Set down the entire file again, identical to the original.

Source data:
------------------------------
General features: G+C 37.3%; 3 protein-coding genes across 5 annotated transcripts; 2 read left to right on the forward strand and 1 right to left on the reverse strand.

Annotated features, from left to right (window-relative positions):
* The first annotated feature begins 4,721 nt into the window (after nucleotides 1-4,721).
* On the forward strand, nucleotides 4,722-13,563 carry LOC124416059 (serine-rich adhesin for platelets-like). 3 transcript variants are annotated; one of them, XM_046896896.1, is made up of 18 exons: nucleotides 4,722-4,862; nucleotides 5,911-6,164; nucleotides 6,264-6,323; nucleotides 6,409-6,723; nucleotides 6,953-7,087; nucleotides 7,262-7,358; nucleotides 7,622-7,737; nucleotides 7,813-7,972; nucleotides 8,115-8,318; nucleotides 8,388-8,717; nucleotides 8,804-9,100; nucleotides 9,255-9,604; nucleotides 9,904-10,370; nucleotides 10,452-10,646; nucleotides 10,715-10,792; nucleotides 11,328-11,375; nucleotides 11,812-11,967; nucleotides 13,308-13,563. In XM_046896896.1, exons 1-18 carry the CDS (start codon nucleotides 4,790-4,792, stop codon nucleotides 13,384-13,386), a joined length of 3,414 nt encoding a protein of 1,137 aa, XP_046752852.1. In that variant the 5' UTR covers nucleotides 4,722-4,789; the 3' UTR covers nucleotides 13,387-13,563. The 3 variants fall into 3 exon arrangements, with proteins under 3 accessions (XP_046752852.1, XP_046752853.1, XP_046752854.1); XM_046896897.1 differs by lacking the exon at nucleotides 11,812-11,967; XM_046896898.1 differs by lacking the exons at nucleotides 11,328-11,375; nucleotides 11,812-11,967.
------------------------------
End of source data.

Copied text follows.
General features: G+C 37.3%; 3 protein-coding genes across 5 annotated transcripts; 2 read left to right on the forward strand and 1 right to left on the reverse strand.

Annotated features, from left to right (window-relative positions):
* The first annotated feature begins 4,721 nt into the window (after nucleotides 1-4,721).
* On the forward strand, nucleotides 4,722-13,563 carry LOC124416059 (serine-rich adhesin for platelets-like). 3 transcript variants are annotated; one of them, XM_046896896.1, is made up of 18 exons: nucleotides 4,722-4,862; nucleotides 5,911-6,164; nucleotides 6,264-6,323; nucleotides 6,409-6,723; nucleotides 6,953-7,087; nucleotides 7,262-7,358; nucleotides 7,622-7,737; nucleotides 7,813-7,972; nucleotides 8,115-8,318; nucleotides 8,388-8,717; nucleotides 8,804-9,100; nucleotides 9,255-9,604; nucleotides 9,904-10,370; nucleotides 10,452-10,646; nucleotides 10,715-10,792; nucleotides 11,328-11,375; nucleotides 11,812-11,967; nucleotides 13,308-13,563. In XM_046896896.1, exons 1-18 carry the CDS (start codon nucleotides 4,790-4,792, stop codon nucleotides 13,384-13,386), a joined length of 3,414 nt encoding a protein of 1,137 aa, XP_046752852.1. In that variant the 5' UTR covers nucleotides 4,722-4,789; the 3' UTR covers nucleotides 13,387-13,563. The 3 variants fall into 3 exon arrangements, with proteins under 3 accessions (XP_046752852.1, XP_046752853.1, XP_046752854.1); XM_046896897.1 differs by lacking the exon at nucleotides 11,812-11,967; XM_046896898.1 differs by lacking the exons at nucleotides 11,328-11,375; nucleotides 11,812-11,967.